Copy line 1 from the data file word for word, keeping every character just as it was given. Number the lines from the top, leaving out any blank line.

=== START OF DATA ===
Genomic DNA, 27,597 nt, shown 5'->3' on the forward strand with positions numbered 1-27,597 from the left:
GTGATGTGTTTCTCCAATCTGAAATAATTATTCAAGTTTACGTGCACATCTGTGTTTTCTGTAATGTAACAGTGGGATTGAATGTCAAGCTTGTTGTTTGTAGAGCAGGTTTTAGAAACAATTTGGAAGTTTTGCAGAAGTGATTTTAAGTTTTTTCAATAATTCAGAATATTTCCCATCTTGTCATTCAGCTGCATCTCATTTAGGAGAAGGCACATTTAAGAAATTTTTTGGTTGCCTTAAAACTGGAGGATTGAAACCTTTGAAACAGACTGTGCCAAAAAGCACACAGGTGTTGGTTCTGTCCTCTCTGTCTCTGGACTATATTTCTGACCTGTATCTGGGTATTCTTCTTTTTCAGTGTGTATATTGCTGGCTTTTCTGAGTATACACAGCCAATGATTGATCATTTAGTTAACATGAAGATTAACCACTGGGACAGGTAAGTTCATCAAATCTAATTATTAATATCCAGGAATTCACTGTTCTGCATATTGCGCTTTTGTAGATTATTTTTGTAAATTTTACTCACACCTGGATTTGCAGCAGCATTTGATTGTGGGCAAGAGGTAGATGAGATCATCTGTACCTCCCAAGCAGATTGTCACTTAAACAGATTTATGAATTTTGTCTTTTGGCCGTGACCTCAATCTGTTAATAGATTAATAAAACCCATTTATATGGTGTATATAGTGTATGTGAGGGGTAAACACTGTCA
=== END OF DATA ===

Genomic DNA, 27,597 nt, shown 5'->3' on the forward strand with positions numbered 1-27,597 from the left: